(Pamela Richardson reads her prize-winning poem Deliverance at the Nazim Hikmet Poetry Festival last spring.
Pamela Richardson's poems stood out immediately as I was reading the submissions for last year's Nazim Hikmet Poetry Festival. I was especially impressed by Warning About Mangos, finding its sensory world hard to resist, and placed her work at the top of my my judge's list. Her poem Deliverance was one of the eight final winners and can be found at http://www.nazimhikmetpoetryfestival.org/ along with the other winning work. The festival booklet, by the way, will soon be available as a real publication from amazon.com. Pamela lives in Charlotte, NC and teaches composition at the University of North Carolina at Charlotte. When she is not teaching or writing, she enjoys martial arts and yoga.
Warning about Mangos
Mamí had warned me to stop
eating mangos, but I didn’t listen
and blisters grew on my lips; desire
for the sun spread the harvest across
my shoulders, and I lay
covered with newly budded bubbles
waiting to burst, to release
warm fluid across my chin
and down my back.
Abuelita, whose eyebrows, thick
and black with random weeds of gray,
framed by glasses, round and large,
that dipped to the end of her nose
and with a bun on her head, tightly
wound, white and silver frosting,
separated by steel gray swirling
across her scalp into the ball, watched
over with me the summer when sun
and mangos kept me in bed.
Through mesh, canopied across
the bed, protecting me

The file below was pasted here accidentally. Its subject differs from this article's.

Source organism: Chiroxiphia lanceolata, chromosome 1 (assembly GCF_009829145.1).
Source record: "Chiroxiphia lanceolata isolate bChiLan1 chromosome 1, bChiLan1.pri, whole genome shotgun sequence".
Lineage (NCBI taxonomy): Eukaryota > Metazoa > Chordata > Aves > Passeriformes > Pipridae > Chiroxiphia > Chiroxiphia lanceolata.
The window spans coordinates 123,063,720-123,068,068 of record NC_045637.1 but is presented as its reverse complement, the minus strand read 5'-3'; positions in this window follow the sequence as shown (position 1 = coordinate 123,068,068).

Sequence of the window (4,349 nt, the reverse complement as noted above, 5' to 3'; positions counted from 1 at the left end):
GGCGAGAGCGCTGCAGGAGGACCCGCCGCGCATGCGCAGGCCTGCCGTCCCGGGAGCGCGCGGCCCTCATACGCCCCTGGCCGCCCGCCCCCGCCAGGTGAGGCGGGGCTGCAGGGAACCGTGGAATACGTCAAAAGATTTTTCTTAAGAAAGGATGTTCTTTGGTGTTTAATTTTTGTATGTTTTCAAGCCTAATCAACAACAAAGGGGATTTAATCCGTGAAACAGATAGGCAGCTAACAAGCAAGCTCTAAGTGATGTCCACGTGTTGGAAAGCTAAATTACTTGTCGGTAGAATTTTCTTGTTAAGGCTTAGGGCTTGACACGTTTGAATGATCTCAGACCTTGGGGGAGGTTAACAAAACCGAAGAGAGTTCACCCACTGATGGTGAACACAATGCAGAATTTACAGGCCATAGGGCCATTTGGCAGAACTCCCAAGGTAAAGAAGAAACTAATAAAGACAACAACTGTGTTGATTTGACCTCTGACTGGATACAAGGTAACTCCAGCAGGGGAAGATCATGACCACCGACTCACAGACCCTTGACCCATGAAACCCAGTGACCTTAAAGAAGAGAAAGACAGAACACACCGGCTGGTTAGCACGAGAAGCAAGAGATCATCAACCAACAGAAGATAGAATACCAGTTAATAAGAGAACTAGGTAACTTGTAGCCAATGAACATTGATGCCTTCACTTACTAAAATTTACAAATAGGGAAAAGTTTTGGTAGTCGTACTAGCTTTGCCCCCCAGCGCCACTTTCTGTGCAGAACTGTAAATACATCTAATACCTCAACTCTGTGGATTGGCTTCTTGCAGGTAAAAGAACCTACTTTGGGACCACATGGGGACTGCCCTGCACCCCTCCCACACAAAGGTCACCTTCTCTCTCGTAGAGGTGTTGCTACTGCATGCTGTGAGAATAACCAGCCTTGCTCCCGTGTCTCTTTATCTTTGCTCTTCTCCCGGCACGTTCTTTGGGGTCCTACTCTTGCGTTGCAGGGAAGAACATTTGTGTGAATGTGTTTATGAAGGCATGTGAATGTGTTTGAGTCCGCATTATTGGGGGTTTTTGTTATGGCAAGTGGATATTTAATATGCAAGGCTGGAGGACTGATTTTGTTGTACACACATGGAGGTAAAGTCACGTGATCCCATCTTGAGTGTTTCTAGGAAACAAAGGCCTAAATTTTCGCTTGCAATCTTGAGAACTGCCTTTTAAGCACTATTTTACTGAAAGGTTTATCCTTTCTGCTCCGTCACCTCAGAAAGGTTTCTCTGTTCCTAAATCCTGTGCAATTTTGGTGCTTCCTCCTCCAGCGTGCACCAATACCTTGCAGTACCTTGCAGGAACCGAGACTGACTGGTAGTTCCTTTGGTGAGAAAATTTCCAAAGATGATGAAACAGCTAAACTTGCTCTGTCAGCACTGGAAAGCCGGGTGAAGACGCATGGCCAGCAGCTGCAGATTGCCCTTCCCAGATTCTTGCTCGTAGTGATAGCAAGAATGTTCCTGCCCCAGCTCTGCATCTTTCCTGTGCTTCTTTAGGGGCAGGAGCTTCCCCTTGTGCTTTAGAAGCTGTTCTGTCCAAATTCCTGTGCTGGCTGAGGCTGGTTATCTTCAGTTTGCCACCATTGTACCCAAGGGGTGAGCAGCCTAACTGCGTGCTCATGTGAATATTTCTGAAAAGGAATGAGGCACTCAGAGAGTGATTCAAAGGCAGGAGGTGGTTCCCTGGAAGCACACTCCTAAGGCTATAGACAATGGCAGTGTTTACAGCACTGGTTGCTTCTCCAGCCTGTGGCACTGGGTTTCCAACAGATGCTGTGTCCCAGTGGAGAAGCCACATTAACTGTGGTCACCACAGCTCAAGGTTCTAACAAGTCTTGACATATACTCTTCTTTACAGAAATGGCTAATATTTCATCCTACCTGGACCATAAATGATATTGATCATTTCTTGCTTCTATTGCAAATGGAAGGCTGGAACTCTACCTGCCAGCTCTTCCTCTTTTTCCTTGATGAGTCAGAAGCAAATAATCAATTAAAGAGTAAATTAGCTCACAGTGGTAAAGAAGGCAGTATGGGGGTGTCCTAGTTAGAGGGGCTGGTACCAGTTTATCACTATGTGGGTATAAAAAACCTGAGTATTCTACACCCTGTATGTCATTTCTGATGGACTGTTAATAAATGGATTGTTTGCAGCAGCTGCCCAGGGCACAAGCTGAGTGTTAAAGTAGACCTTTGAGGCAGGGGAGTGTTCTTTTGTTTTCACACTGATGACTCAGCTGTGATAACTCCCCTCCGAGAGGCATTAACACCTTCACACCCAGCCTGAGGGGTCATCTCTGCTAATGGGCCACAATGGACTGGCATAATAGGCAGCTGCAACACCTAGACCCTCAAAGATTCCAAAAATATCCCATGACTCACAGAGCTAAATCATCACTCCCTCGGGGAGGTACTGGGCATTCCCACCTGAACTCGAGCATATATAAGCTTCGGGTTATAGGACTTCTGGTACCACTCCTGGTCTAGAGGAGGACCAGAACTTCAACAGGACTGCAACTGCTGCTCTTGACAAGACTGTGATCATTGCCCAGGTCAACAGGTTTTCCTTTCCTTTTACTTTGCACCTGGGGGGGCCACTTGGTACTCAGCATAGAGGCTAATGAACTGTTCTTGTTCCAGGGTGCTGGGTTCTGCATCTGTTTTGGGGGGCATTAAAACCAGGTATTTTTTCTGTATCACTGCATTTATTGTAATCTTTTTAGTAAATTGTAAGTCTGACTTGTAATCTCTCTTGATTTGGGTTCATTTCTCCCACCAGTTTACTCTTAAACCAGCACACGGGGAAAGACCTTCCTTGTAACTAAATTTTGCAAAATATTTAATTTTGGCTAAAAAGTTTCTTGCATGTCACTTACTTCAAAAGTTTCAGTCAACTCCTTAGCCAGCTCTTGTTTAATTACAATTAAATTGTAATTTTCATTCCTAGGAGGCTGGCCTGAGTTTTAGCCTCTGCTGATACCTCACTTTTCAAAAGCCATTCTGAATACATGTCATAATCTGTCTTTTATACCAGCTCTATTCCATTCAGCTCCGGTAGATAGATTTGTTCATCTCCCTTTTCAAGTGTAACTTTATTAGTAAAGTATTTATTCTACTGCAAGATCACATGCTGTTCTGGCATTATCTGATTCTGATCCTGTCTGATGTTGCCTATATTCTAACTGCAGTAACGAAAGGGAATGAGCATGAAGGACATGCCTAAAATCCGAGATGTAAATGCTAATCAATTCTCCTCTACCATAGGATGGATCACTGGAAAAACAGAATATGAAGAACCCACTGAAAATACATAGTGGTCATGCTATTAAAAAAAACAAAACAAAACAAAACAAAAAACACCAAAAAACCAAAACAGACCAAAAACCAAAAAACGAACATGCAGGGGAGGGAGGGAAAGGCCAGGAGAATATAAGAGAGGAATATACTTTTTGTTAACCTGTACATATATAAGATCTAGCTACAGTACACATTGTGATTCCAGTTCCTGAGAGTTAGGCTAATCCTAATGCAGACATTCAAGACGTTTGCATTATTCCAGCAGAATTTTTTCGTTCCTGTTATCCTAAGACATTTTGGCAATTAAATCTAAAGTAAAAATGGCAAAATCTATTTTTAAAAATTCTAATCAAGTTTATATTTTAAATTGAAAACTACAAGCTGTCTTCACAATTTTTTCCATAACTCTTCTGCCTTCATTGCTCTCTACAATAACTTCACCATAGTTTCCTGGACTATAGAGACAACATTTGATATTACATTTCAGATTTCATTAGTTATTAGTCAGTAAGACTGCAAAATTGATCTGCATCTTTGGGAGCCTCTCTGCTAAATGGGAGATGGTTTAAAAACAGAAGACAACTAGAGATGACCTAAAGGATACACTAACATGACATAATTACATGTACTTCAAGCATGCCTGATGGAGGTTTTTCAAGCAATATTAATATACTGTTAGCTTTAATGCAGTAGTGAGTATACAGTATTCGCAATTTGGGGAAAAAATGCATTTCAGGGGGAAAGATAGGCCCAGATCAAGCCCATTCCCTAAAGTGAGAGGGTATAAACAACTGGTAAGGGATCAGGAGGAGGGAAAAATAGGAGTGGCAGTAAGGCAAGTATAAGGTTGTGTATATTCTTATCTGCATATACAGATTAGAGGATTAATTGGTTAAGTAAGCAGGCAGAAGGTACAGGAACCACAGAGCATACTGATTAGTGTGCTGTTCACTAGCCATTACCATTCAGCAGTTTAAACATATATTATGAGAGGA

from further dangers, the room
seemed filled with fog, and I
stared at the mosquitoes
and Palmetto bugs, six-legged winged
warriors on the net, waiting
to attack, waiting for the canopy
to fall, for me to be exposed
with blisters, red, tender and thoughts
of the mangos’soft sweet fruit.
From the bed, into the hot,
translucent air, I trembled
and pulled myself to the hallway
with the concrete rash below
my fingertips, running across
the wall as I followed the powdered scent,
pulling me to her door. Abuelita,
draped in thin, cotton nightdress,
only ankles and arms exposed,
pulled the comb across her scalp
as her hair, dark gray and silver, wrapped
around her back and over her shoulders.
The summer Abuelita stayed with me,
I played in the sun’s heat,
ate too many mangos, and peered
through the sliver of translucent air
when the door let go and fell back.
Mi abuela slid the comb
through soft silver across her breasts,
the breasts Abuelito caressed, that held him close,
the stream that wrapped around his body,
Moncho, the father of her children.
(Pamela Richardson at the Hikmet Poetry Festival)
The scent of aged mahogany
guides me through haloed dust
toward high-back beds stacked
in the corner. Reaching,
my fingers slide across
brown and maroon hues.
The bed, mended,
a smoke-stained two by four,
awkwardly attached with flat, rust
circles, hammered deep. Rough
splintered edges hover
just above the dark metal
spikes, not allowing the broken leg
to go unnoticed.
Another piece leans humbly
with cracks reaching across,
sloping upward from one lover’s head
to the other, ending its journey
just before the end. I think
of the lovers’ pasts as I stand
with armoires that hold my
reflections in glass,
quivering, pale, and fragile.